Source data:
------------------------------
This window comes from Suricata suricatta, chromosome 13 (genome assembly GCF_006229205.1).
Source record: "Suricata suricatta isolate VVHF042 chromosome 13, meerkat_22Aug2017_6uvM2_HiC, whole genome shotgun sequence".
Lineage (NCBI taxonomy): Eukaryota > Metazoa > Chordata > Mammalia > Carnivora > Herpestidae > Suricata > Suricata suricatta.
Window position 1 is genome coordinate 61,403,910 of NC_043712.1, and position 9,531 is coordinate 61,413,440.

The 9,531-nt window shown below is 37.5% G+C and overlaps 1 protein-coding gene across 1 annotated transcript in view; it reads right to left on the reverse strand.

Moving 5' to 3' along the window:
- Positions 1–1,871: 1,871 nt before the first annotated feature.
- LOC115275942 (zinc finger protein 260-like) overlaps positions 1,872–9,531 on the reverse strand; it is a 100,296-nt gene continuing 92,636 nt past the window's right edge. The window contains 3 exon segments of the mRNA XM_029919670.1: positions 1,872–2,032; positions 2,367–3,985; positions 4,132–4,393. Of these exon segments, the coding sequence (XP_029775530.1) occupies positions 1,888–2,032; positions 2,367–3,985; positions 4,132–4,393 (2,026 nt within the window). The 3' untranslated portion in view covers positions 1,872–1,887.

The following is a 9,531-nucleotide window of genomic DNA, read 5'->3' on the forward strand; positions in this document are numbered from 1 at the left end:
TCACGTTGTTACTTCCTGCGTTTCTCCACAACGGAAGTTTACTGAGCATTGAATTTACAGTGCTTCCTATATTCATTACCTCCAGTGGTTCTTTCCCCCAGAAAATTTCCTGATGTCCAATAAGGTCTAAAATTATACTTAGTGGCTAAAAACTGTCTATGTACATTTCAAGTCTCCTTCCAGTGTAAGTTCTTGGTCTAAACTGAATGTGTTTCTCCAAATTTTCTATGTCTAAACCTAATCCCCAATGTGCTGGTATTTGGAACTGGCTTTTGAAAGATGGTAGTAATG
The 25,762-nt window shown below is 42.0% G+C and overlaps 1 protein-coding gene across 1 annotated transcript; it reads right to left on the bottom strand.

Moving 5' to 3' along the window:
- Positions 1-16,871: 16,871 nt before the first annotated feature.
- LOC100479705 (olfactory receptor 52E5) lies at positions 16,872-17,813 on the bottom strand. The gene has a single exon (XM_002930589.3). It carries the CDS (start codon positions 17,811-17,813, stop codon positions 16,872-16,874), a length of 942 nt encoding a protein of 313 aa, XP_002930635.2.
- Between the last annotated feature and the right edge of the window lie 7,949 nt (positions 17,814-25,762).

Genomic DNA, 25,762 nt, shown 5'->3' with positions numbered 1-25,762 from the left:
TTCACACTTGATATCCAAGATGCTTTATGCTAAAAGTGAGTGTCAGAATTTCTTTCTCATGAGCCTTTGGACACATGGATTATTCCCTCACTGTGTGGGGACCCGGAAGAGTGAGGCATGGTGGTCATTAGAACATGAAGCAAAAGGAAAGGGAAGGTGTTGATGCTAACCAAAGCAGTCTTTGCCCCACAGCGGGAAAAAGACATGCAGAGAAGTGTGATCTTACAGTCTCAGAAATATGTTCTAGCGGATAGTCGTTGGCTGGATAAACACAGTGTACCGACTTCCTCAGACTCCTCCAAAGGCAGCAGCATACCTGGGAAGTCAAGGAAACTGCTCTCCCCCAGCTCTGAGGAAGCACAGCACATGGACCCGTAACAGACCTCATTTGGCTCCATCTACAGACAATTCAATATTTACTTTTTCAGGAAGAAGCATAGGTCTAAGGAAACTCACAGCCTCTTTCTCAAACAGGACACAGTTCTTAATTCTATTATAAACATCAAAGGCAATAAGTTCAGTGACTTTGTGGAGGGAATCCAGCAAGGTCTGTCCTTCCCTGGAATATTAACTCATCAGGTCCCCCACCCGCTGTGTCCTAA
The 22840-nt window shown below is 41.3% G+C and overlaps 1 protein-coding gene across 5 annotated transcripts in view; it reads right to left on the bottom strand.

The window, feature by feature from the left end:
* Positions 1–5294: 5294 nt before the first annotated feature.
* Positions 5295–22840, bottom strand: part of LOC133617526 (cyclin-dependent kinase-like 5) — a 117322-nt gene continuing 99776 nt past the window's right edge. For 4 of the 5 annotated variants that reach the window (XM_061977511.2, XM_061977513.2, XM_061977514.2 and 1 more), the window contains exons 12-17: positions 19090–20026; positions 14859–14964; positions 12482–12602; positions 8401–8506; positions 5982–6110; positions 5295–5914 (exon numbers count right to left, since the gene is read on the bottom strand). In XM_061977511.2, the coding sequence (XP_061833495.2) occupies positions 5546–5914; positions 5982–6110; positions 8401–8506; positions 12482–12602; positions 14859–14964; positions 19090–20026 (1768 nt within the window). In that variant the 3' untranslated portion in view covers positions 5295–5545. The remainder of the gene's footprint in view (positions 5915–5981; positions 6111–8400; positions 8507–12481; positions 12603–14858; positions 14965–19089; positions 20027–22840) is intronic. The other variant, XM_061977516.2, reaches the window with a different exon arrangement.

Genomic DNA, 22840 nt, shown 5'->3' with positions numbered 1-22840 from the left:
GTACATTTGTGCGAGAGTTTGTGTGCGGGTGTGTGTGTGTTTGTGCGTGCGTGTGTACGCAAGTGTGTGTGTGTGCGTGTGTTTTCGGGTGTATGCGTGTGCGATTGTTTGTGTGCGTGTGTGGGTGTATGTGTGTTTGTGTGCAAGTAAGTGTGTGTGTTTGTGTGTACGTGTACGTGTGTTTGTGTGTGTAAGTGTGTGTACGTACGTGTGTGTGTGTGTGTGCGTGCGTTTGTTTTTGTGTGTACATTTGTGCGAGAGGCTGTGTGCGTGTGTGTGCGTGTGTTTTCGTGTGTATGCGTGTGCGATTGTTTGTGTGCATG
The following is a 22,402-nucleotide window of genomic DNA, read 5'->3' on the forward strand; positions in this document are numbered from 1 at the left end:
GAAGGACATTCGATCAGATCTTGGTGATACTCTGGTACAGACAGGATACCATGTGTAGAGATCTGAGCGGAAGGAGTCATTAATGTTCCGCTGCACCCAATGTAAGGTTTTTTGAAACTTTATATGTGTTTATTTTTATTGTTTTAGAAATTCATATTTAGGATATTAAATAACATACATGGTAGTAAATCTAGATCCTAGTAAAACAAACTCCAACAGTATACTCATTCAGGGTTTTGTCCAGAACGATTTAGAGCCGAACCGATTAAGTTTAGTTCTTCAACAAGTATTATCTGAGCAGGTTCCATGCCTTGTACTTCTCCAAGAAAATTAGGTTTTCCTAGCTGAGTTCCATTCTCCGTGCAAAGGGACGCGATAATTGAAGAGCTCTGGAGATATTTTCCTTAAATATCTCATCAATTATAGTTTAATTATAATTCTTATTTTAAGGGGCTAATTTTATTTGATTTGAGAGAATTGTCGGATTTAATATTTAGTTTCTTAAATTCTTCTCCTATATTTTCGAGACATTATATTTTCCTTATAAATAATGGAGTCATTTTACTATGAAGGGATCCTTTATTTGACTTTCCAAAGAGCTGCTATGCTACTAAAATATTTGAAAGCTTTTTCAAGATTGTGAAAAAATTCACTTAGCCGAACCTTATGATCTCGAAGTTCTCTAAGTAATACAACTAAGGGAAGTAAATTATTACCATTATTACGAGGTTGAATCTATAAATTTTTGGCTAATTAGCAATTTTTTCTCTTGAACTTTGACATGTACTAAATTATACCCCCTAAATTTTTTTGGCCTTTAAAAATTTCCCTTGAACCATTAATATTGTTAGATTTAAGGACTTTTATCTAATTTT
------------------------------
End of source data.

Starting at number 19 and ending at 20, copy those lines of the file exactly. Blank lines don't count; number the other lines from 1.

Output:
The window, feature by feature from the left end:
* Positions 1–5294: 5294 nt before the first annotated feature.